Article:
The new electric scooter will be based on the same technology used by the innovative BMW i3, so as far as performances are concerned we’ll certainly be pleasantly surprised.
The new scooter will be built on the same platform as the company’s C-series, so technically, it will be an electric maxi scooter that will provide plenty of space for the rider as well as a generous storage volume.
A while back, BMW brought out the E-Scooter Concept that would be previewing the brand’s electric drive line. Not much has been said about the production model as of yet, but our spy photographers were quick to click when they spotted this future electric bike testing, and they say it sounds just like a gas-powered model.
It is believed that the scooter caught testing is, in fact, a production version of the BMW Concept C unveiled in 2010 at the EICMA Motorcycle Show. Known as BMW’s maxi scooter, the new model will use a 650 cc engine and will be offered in two different versions. However, don’t expect to see much from the concept in the production version, especially those blue tires and lasers that made many fall in love with it to begin with. Those will definitely not be showing up as the production model will adopt a more conventional appearance.
Although it wears the BMW badge, this is a concept bike created by a group of design students at ISD of Valenciennes, France. Called the “BMW HP Kunst”, the whole concept spins around the idea of hydrogen power, so it features the fuel cell where you’ll normally find the internal combustion engine on a regular motorcycle, a 20-liter cryogenic tank and a lithium polymer battery pack for electrical energy supply.
The French students do offer a glimpse in the ecological future of motorcycles, but the thing still had to look good and perform even better. Being asymmetric, dynamic and featuring electronic brakes and controls as well as electromagnetic suspensions, we believe this is an overall great concept motorcycle with good chances to hit production if BMW ever thinks to turn their research effort on hydrogen into something profitable.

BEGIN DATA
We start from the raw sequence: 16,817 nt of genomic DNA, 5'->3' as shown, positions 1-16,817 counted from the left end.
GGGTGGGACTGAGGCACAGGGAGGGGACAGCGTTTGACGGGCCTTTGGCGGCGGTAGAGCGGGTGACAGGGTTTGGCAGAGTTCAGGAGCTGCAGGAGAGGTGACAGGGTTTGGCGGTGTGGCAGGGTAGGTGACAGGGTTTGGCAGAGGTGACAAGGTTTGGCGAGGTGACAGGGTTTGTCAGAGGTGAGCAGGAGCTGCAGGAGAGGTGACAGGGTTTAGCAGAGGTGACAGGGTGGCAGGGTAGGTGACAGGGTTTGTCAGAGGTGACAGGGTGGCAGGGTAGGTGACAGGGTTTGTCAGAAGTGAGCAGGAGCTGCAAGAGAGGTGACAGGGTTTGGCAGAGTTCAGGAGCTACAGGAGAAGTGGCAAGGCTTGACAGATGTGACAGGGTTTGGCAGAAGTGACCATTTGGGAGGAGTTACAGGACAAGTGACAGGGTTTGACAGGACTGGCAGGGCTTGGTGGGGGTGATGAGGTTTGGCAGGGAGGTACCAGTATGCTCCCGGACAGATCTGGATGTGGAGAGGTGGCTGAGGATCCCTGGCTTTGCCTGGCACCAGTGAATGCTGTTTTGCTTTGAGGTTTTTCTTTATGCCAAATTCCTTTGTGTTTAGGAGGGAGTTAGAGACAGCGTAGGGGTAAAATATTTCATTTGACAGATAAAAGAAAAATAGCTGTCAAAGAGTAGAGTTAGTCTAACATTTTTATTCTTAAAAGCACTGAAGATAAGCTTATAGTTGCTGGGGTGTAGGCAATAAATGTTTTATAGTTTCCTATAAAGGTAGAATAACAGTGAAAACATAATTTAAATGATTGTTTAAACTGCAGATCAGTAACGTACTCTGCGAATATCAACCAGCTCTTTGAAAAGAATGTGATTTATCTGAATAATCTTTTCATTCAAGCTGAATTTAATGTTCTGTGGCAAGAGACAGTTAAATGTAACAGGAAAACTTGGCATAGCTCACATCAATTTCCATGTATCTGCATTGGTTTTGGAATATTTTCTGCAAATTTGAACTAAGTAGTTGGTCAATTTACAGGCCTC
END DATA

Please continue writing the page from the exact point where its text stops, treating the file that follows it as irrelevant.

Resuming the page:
Urban traffic studies show that the city is precisely the environment where most crashes happen due to obvious reasons and BMW Motorrad is aware of that. What we’re interested in is the ingenious concept bike they’ve come up with as a solution to reduce the big number of motorcycle crash victims. Referred to as a “single track vehicle for city traffic”, the BMW C1-E concept is the electric version of the BMW C1 scooter, meaning that it protects riders with a safety cell made of roll-over bars and keeps them in the actual cell with the use of a seat belt.
Everything that rolls on wheels is green nowadays, so the BMW C1-E concept is powered by an electric motor made from Vectrix components and supplied with energy by a lithium-ion battery. Still, the thing could turn into a hybrid, but there’s no official word about production at this time. That is because BMW worked their magic with this concept to contribute at the European Safer Urban Motorcycling campaign. Read the press release after the break.
The BMW Halbo concept looks like the kind of bike you can take with you in vacation. Yes, it is small and this makes it fun, efficient, but also very dangerous to ride, at least from where I’m sitting now. Actually, designer Pierre Yohanes Lubis claims it only takes up half as much space as your average bike.
That is due to some innovative construction methods such as the engine being an integrated part of the full-sized front wheel. At the back, you get a whole different scenario: the tiny spherical wheel is mounted on a moving arm that is supposed to balance the bike.
Addressed to "eco-minded young individuals," we can suppose it features
an electric motor, but why would anyone want to hit the streets on such a bike? Sure, it can be efficient at work places where you have to move a lot (and where workers currently use bicycles) as long as companies are willing to pay the price (currently unknown), but it looks too risky for the streets.